The thing I love most about the thoughts and feelings I am having today is that I know they are real.  They are unclouded by anything hurtful...just the pleasantness of where we have come because we kept on keeping on.  We didn't give up, we kept moving to this joy-filled place.  If there is any message in it, it is what a lovely time of life this is.  I love my husband, my special person like no other.  And I want to witness many more birthdays with him.  God isn't finished with us yet and we are in it for the duration of this earth life and beyond.  And whatever happens it will be good, all good.  And I am thankful for him and who he is and is yet to become.

Reconciliation and Thanksgiving~President Uchtdorf

The following is a talk President Dieter F. Uchtdorf, Second Counselor in the First Presidency, gave November 19, 2013, at the Salt Lake Rotary Club.
There is a story told of an aging man who made a meager living by selling apples on a busy New York City street corner for fifty cents apiece. Each morning a dynamic businessman passed by this corner on his way to work. He didn’t care for apples, but he wanted to help this elderly man who reminded him of his teacher in grade school. It was a way he expressed gratitude and thanksgiving daily for his former teacher.  So each morning he would give him 50 cents and not take the apple.
One morning, after the daily ritual, the old man called him back. The businessman said, “I know, you are wondering why I never take the apple.”
The old man replied, “I couldn’t care less, but you should know that the price has gone up to seventy-five cents.”
In the spirit of Thanksgiving, I mention President Thomas S. Monson, who is an honorary member of Rotary International.  He sends his love and greetings to all of you.  He is one who always encourages us to have an Attitude of Gratitude.

Service above Self

Almost 40 years ago while I was in charge of our Lufthansa Pilot School in Phoenix, Arizona, I became a Rotarian.  Today, I am grateful to be with Rotarians once again.
Back then, I learned to appreciate the purpose of Rotary International: to bring together business and professional leaders to provide humanitarian services, encourage high ethical standards, and build goodwill and peace in the world, regardless of race, religion, gender, or political preference.
The motto “Service above Self” resonated with me back then, and it still does.
The Church of Jesus Christ of Latter-day Saints partners with Rotary in many worthwhile efforts. Over the years our charity organization has contributed over $5 million to Rotary in 31 different countries. Our major efforts have been in the field of immunizations, wheelchairs, clean water, medical equipment for hospitals, and help for refugees.

Reconciliation in Action

As a child I learned what it means to be a refugee.  I was one, not once but twice, first fleeing as a four-year-old from Czechoslovakia to East Germany, and then at age eleven escaping across the Cold War border to West Germany.  Both times my family left behind all we owned and started again with nothing.
With heartfelt gratitude I remember the care packages and the generous help that came from the LDS Church during those years.  I can still smell and taste the sweetness of wheat and peaches that came from Utah at a time of great need.
And I will never forget the blessings that came from the Marshall Plan, how it helped Europe and especially Germany to get back on its feet.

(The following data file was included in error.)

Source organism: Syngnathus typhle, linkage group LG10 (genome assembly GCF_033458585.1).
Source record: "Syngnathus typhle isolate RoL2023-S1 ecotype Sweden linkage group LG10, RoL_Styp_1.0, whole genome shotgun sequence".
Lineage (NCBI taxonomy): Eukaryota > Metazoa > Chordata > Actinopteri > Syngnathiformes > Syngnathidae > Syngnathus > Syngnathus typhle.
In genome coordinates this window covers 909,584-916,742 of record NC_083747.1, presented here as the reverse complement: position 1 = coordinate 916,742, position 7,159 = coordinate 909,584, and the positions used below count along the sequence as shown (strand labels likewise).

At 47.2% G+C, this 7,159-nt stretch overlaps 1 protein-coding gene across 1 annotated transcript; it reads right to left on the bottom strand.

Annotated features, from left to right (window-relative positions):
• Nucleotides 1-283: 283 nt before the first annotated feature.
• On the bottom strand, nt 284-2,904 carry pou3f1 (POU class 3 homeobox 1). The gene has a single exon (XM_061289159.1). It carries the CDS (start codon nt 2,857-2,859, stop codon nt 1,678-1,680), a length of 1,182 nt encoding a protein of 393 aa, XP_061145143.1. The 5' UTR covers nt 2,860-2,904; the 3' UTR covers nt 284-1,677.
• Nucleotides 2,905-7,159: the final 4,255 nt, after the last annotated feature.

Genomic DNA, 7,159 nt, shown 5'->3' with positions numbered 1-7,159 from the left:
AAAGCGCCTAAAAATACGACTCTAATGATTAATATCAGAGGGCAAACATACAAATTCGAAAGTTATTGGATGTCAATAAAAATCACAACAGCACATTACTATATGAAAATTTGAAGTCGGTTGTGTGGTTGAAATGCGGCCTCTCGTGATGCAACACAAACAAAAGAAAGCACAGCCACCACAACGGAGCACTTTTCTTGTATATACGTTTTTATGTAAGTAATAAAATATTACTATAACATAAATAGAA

Of course, at the time there were also other voices after the terrible war and the destruction Germany had caused. The Morgenthau Plan focused more on harsh punishment instead of reconciliation or compassion. In early 1947 four million German soldiers were still being used as forced labor in the UK, France, and the Soviet Union.1 The last prisoners of war returned in 1955.2
Under the leadership of the U.S., moderate voices―more compassionate voices―succeeded. Blessed compromises were found; reason, common sense, and reconciliation eventually made friends out of foes. Competitors became partners.
Only 14 years after the end of WWII, I was 18 years old when I joined the new German Air Force. I was privileged to be sent to the U.S. for pilot training.  Not to brag but to make a point, I want to mention that I graduated first in my class, receiving the Commander’s Trophy, and returned to Germany as a fighter pilot in the German Air Force.
How grateful I am for all those moderate and wise voices that influenced far-reaching decisions and made my path in life possible. I have seen reconciliation in action.

Thoughts on Gratitude

Let me just share a few quotes about gratitude:
"Gratitude makes sense of our past, brings peace for today, and creates a vision for tomorrow."3
"Not what we say about our blessings, but how we use them, is the true measure of our thanksgiving."4
“We often take for granted the very things that most deserve our gratitude.”5
“A thankful heart is not only the greatest virtue, but the parent of all the other virtues.”6

A Wonderful Legacy

The U.S. has such a great and inspiring history. It is now 392 years since the pilgrims celebrated their Day of Thanksgiving. 
These people of the Mayflower Compact were 44 Saints and 66 Strangers.7Nevertheless, it was a contract of equality and unity.
During their first winter, 47 died.8 But hope and harvest came again.
H.U. Westermayer said, “The Pilgrims made seven times more graves than huts. No Americans have been more impoverished; nevertheless, they set aside days of thanksgiving, days of praise and prayer.”9
What a wonderful legacy for building a people and a great nation. It is very similar and comparable to the faith in every footstep of the early Mormon pioneers, who built the LDS Church and this great state of Utah.